Eastern thought had a profound influence on science. In psychology, suddenly Freudian concepts of the self were no longer acceptable to many psychoanalysts. New ideas, many taken from the east, began to describe the self as a construction of the ego, as well as the limitations of perception. Within physics, which in the 20th century took some of its most bizarre twists yet, was influenced by eastern thought as early as the Manhattan Project. J. Robert Oppenheimer, one of the key scientists working on the detonation of the first atomic blast, was fluent in ancient Sanskrit. When he witnessed the first mushroom cloud, he was heard by his collaborators muttering over and over a line from the Hindu Rig-Veda, "I am become death, the shatterer of worlds." He suddenly understood what it meant to him, and immediately went about attempting to repair the damage he had unleashed upon the world. Later, a book detailing the similarities between quantum physics and ancient modes of eastern thought appeared in 1975. Called "The Tao of Physics" by Fritjof Capra, the book touched off a revolution in both eastern seekers and physicists struggling to understand the seeming incongruities of the world they were discovering. To this day it is a springboard for many the heated debate.

Apparently the exoticism of Eastern thought is still alive and well. It is the major selling springboard for thousands of companies who market eastern wisdom to relieve the masses of their cash. Eastern thought is one of the biggest pulls of the New Age movement, and still draws in ordinary people of all walks of life. From easy-to-read manuals on Buddhism, to Tai Chi classes at the YMCA, to Asian art collecting; this Asian fetishism ranges from the truly liberating to the false masters and lecturers meditating all the way to the bank.

As you can see, while it may have been a quiet revolution, Eastern thought has had a vast range of influence over America in the last hundred years. It has been patient as a Buddhist monk in its spread, like the wind or a whisper, but nevertheless a force that has had a profound impact on history.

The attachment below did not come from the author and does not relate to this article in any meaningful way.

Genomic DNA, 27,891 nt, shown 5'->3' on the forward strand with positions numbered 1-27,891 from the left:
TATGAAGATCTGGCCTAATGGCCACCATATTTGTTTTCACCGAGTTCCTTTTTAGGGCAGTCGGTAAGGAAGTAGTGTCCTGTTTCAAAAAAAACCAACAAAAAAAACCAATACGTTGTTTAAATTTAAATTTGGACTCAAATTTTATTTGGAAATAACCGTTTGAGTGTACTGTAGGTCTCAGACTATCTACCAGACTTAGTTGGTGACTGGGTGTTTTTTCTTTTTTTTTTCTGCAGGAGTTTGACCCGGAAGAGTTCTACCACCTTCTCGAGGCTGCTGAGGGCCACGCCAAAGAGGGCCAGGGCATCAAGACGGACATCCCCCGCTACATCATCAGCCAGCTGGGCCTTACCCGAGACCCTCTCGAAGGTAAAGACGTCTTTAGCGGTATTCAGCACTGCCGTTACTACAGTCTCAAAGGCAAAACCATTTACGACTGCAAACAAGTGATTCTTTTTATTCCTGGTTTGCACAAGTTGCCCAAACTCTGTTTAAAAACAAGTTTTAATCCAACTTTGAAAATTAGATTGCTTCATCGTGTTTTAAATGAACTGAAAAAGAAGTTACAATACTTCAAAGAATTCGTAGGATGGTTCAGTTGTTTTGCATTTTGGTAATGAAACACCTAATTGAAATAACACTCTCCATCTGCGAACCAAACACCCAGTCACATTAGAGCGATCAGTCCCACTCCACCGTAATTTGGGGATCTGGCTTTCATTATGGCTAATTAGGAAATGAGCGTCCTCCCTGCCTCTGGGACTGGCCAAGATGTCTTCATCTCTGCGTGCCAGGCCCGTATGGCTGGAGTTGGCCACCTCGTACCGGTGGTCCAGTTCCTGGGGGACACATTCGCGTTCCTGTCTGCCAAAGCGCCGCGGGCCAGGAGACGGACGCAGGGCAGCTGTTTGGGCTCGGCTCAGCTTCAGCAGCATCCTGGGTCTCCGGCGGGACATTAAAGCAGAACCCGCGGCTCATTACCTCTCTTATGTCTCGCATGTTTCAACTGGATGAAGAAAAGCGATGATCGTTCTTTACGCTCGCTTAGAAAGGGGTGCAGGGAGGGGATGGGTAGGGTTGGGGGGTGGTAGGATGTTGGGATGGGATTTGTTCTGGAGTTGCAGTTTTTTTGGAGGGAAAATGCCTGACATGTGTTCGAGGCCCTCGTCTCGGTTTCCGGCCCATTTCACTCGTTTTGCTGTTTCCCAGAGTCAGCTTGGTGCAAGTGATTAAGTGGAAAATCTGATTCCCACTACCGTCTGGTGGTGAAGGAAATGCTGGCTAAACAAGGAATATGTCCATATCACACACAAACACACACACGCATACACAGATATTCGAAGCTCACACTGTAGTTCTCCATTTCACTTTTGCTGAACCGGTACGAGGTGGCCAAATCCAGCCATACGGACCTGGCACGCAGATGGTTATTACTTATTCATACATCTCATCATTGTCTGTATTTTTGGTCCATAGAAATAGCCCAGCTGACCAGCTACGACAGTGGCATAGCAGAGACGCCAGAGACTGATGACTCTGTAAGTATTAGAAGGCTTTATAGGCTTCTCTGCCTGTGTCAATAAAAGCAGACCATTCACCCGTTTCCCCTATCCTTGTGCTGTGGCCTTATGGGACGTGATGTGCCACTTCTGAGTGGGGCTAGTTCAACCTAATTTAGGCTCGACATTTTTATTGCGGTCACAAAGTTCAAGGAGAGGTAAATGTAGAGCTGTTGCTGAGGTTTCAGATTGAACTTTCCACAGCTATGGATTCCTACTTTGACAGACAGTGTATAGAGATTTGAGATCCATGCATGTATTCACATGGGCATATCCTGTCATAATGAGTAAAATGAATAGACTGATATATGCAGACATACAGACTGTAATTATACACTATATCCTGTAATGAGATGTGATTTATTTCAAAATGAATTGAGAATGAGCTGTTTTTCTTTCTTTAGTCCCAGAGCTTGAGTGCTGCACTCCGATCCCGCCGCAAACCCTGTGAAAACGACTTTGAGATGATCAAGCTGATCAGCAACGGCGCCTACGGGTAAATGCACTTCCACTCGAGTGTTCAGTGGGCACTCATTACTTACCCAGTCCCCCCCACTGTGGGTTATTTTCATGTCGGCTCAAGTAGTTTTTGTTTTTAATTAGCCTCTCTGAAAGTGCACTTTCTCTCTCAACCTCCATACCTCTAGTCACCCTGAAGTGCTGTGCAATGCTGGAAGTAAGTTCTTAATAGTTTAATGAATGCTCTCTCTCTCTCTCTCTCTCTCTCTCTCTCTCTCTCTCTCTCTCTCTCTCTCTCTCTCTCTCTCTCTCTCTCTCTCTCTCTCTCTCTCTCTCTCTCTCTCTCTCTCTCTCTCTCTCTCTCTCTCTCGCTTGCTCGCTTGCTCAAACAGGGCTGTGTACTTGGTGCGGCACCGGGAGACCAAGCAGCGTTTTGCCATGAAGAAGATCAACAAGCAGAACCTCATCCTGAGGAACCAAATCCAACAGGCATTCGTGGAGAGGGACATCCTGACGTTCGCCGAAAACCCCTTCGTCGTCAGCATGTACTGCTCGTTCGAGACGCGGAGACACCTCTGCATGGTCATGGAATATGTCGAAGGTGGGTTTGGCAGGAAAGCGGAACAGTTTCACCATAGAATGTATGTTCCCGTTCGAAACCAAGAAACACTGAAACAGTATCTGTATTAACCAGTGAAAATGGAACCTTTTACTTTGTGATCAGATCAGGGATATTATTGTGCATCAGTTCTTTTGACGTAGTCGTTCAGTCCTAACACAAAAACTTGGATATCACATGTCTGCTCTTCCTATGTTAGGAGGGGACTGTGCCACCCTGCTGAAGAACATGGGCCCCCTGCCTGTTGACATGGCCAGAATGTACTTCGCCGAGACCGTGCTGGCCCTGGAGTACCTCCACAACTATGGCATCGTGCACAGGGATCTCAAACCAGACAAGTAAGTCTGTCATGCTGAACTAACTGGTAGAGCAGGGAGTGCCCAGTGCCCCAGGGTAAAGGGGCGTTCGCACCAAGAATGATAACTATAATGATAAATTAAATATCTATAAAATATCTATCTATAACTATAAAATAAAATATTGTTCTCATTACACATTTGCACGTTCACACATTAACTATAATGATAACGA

1. Music: John Coltrane, Herbie Hancock, Mahavishnu Orchestra.

2. Canoeing Up Cabaga Creek: Buddhist Poems 1955-1986
    By Philip Whalen, Miriam Sagan, Robert Winson, Allen Ginsberg
    Parallax Press, 1996

3. Waiting For The Man: The Story Of Drugs And Popular Music
     By Harry Shapiro
     Helter Skelter Press, Revised 1999


1. The Opium Wars: The Addiction Of One Empire And The Corruption Of Another
    By Frank Sanello and William Travis Hanes
    Sourcebook Trade, 2002

2. Zen & The Beat Way
    By Alan Watts
    Charles E. Tuttle Co., 1997

3. The Invisible Landscape: Mind, Hallucinogens, And The I-Ching
    By Terence And Dennis McKenna
    Harper San Francisco 1994


1. The Tao Of Physics
    By Fritjof Capra
    Shambala Publications, 1975 (Revised 2000)

2. Brotherhood Of The Bomb: The Tangled Lives And Loyalties Of Robert Oppenheimer, Ernest Lawrence,
    And Edward Teller
    By Greg Herken
    Henry Holt And Co., 2002

3. Zen Physics: The Science Of Death, The Logic Of Reincarnation
    By David J. Darling
    Harper Collins, 1999

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Mayan Culture Set in Stone


The task of stone carving requires skill, time, and patience.  Stone carving can be traced back to ancient times, long forgotten.  The Willendorf Venus sculpture of Europe (a small, stone figurine of a rather plump woman) dates to about 30,000 years old (Cremo/Thompson).  Since that time, mankind has well perfected the art of sculpting stone.  From the Egyptian hieroglyphs carved in highly polished black granite about 1800 B.C. (Hancock) to the Byzantine Era Roman sculptures carved in marble starting around 337 A.D (Dunn) to the incredible complexity of sculpture within the 562 A.D. cathedral in Constantinople, the Hagia Sophia (Mainstone), humans have strived to capture the spirit of living and dying in stone renderings.  When one thinks of ancient stone carving, they cannot exclude people such as the ancient Egyptians, Greeks, Romans, Britains, South and Central Amerindians, and the South Pacific Easter Islanders.  Of course these sites are most famous to laymen, but students of man’s antiquities know better ? that all races of people have carved stone for architectural, historical, and artistic purposes for many, many years.

Part 1: The science behind ancient stone sculpting